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IBM's Palmisano pledges SMB effort

At PartnerWorld 2004 in Las Vegas, IBM increased its effort to join with third parties to attack the small- and medium-sized business (SMB) market. IBM CEO and Chairman Sam Palmisano told the assembled partners that the company's push for on-demand computing is important in the quest to "get growth back in the IT industry," and part of that push is aimed at SMBs.

"We are working with partners to go after opportunities in SMB," said Palmisano, adding that, when people talk about expanding the IT industry, the SMB segment has too rarely been considered.

To improve its SMB play, IBM has forged middleware solutions for seven different industries. The solutions are designed to help customers automate and manage their business processes via libraries for process orchestration unique to each industry.

IBM's Scott Hebner, VP of marketing and strategy for ISV and developer relations, said these moves betoken a "fundamental realignment of how IBM goes to market with ISVs." Open Linux and Java are key.

"We will focus on the strength of openness through J2EE," Hebner said. Meanwhile, both Palmisano and Buell Duncan, general manager of ISV and Developer Relations, pointed to open-source Linux as an IBM differentiator in this space as well.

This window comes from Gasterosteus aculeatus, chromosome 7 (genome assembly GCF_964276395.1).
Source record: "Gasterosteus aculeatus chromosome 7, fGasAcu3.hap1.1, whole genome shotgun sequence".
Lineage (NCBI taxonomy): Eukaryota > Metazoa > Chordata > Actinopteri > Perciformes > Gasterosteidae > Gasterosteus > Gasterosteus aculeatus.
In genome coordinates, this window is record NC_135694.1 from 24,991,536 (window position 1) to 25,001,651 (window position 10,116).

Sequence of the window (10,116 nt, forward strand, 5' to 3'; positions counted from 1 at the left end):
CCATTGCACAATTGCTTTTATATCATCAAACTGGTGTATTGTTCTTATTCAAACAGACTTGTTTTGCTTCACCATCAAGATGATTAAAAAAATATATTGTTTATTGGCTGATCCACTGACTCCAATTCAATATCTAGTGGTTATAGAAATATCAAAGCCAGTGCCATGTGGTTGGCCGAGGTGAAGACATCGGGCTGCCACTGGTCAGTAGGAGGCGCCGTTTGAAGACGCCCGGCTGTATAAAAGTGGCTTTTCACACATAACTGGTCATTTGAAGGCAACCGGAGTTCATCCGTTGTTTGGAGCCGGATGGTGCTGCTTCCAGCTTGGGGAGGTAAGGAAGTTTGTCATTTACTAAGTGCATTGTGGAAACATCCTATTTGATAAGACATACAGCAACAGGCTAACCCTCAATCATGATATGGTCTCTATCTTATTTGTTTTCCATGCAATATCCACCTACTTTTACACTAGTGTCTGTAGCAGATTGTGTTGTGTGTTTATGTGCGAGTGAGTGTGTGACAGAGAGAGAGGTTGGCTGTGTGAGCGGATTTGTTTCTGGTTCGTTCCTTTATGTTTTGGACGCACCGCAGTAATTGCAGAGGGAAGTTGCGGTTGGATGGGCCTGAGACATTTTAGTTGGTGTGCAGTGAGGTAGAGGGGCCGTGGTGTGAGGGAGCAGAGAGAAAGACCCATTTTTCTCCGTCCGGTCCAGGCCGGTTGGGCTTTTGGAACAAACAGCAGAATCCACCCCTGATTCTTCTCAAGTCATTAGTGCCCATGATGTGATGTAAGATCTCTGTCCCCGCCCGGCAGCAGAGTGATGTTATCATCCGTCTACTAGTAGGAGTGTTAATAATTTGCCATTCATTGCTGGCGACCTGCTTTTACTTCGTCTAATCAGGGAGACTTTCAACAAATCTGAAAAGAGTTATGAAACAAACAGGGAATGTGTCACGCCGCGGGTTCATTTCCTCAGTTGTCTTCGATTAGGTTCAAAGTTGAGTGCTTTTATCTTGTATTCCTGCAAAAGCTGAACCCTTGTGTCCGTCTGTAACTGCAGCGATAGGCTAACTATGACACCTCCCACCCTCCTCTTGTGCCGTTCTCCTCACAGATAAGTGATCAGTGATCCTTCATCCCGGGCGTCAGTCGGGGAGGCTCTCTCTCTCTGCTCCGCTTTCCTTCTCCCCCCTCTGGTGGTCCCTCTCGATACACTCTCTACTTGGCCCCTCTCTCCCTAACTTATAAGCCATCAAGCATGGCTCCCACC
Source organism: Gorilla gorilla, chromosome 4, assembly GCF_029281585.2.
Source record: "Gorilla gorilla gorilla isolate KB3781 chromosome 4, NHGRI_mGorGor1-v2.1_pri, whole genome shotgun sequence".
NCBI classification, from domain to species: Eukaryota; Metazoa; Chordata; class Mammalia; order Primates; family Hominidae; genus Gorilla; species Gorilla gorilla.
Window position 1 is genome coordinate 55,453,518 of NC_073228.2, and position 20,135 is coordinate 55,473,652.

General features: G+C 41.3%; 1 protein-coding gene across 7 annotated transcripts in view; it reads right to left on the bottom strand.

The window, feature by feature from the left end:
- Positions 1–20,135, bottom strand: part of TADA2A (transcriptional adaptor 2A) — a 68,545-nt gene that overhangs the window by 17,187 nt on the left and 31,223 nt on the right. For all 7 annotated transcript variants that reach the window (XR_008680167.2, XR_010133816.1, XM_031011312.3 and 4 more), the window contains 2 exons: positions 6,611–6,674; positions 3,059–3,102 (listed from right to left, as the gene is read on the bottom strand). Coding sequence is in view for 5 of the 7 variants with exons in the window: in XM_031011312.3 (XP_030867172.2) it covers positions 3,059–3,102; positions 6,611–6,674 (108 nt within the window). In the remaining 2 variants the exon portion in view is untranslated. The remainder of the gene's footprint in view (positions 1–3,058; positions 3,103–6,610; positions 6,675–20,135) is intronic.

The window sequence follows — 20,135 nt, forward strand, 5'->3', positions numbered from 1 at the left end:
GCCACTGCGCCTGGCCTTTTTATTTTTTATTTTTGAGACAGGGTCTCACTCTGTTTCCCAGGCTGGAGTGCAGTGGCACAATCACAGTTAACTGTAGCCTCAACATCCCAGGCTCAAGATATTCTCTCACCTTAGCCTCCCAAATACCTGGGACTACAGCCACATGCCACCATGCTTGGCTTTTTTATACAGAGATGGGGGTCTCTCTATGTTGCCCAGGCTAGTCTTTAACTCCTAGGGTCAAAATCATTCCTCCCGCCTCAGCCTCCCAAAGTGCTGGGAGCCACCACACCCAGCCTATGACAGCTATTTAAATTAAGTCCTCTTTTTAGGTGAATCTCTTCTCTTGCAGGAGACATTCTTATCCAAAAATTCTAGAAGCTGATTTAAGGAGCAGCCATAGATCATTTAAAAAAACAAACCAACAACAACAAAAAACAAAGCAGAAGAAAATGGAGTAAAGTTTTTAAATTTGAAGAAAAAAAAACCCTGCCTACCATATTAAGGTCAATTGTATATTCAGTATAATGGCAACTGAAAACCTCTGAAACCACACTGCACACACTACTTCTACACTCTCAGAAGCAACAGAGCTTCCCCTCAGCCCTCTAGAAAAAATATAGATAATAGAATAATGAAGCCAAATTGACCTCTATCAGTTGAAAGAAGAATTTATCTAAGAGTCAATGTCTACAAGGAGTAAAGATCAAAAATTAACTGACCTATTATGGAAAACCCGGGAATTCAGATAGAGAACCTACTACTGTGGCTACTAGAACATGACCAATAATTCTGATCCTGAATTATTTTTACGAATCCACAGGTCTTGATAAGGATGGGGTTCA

Clearly, its early success with Linux in the enterprise has whet IBM's appetite for success in SMBs. But here it comes up against Microsoft. IBM's Hebner claims that ease-of-use issues -- traditionally Microsoft strong points and IBM question marks -- have been met, in part thanks to IBM's purchase of Rational Software tools.

Said Hebner: "If you go back to 1999 when we rolled out tools, there was a need for a great deal of process. Today, we have a simpler environment because we have had a consistent evolution, while Microsoft has consistently changed."

There is a long way to go, some suggest. Said AMR Research Analyst Lance Travis, commenting on IBM's 'vertical middleware' moves: "Several years will pass before the benefits of the IBM strategy are widely realized, but at least IBM is headed in the right direction."

About the Author

Jack Vaughan is former Editor-at-Large at Application Development Trends magazine.

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